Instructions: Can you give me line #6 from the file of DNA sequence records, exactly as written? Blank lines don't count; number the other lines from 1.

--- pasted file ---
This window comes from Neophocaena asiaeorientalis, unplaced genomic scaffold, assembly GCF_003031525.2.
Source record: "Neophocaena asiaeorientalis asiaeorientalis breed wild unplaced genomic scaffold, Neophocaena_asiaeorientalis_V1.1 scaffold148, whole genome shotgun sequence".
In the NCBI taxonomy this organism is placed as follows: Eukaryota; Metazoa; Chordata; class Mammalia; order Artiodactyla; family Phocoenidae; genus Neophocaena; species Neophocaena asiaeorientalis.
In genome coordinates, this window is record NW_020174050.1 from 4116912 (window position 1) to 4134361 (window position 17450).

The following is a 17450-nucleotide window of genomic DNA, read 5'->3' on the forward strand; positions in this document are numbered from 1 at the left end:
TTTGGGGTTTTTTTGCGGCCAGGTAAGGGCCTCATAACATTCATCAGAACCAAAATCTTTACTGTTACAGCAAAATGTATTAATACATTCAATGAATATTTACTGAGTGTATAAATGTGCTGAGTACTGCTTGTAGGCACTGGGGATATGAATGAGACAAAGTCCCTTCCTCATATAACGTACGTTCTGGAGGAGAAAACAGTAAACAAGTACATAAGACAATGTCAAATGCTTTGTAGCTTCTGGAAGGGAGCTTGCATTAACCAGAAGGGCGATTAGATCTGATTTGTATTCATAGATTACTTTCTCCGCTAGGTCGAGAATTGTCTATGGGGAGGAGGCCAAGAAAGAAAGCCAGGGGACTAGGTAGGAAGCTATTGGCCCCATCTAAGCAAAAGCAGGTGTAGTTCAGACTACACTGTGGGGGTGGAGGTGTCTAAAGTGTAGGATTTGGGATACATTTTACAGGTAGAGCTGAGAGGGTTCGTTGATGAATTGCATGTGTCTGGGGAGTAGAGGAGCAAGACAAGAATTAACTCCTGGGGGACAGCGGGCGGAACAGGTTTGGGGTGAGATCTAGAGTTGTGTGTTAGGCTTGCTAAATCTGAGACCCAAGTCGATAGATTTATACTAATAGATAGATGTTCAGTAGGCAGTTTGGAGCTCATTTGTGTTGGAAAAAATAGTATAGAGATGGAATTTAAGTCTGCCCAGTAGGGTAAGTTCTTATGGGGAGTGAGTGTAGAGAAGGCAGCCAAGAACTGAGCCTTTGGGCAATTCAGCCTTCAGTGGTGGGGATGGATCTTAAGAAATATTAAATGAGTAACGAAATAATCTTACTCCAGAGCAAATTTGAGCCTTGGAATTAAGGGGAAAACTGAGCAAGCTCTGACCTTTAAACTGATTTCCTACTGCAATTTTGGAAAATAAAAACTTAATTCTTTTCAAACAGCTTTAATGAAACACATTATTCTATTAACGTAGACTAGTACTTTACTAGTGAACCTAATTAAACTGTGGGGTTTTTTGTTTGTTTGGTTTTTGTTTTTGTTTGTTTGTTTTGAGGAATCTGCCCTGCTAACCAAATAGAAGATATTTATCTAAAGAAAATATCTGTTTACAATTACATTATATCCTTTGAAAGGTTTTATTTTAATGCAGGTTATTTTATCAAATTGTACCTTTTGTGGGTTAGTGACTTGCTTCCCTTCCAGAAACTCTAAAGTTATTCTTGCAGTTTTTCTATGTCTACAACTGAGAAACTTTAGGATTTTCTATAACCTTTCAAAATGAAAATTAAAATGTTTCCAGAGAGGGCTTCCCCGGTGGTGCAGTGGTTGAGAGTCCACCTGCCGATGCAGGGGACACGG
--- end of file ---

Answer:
TTTGGGGTTTTTTTGCGGCCAGGTAAGGGCCTCATAACATTCATCAGAACCAAAATCTTTACTGTTACAGCAAAATGTATTAATACATTCAATGAATATTTACTGAGTGTATAAATGTGCTGAGTACTGCTTGTAGGCACTGGGGATATGAATGAGACAAAGTCCCTTCCTCATATAACGTACGTTCTGGAGGAGAAAACAGTAAACAAGTACATAAGACAATGTCAAATGCTTTGTAGCTTCTGGAAGGGAGCTTGCATTAACCAGAAGGGCGATTAGATCTGATTTGTATTCATAGATTACTTTCTCCGCTAGGTCGAGAATTGTCTATGGGGAGGAGGCCAAGAAAGAAAGCCAGGGGACTAGGTAGGAAGCTATTGGCCCCATCTAAGCAAAAGCAGGTGTAGTTCAGACTACACTGTGGGGGTGGAGGTGTCTAAAGTGTAGGATTTGGGATACATTTTACAGGTAGAGCTGAGAGGGTTCGTTGATGAATTGCATGTGTCTGGGGAGTAGAGGAGCAAGACAAGAATTAACTCCTGGGGGACAGCGGGCGGAACAGGTTTGGGGTGAGATCTAGAGTTGTGTGTTAGGCTTGCTAAATCTGAGACCCAAGTCGATAGATTTATACTAATAGATAGATGTTCAGTAGGCAGTTTGGAGCTCATTTGTGTTGGAAAAAATAGTATAGAGATGGAATTTAAGTCTGCCCAGTAGGGTAAGTTCTTATGGGGAGTGAGTGTAGAGAAGGCAGCCAAGAACTGAGCCTTTGGGCAATTCAGCCTTCAGTGGTGGGGATGGATCTTAAGAAATATTAAATGAGTAACGAAATAATCTTACTCCAGAGCAAATTTGAGCCTTGGAATTAAGGGGAAAACTGAGCAAGCTCTGACCTTTAAACTGATTTCCTACTGCAATTTTGGAAAATAAAAACTTAATTCTTTTCAAACAGCTTTAATGAAACACATTATTCTATTAACGTAGACTAGTACTTTACTAGTGAACCTAATTAAACTGTGGGGTTTTTTGTTTGTTTGGTTTTTGTTTTTGTTTGTTTGTTTTGAGGAATCTGCCCTGCTAACCAAATAGAAGATATTTATCTAAAGAAAATATCTGTTTACAATTACATTATATCCTTTGAAAGGTTTTATTTTAATGCAGGTTATTTTATCAAATTGTACCTTTTGTGGGTTAGTGACTTGCTTCCCTTCCAGAAACTCTAAAGTTATTCTTGCAGTTTTTCTATGTCTACAACTGAGAAACTTTAGGATTTTCTATAACCTTTCAAAATGAAAATTAAAATGTTTCCAGAGAGGGCTTCCCCGGTGGTGCAGTGGTTGAGAGTCCACCTGCCGATGCAGGGGACACGG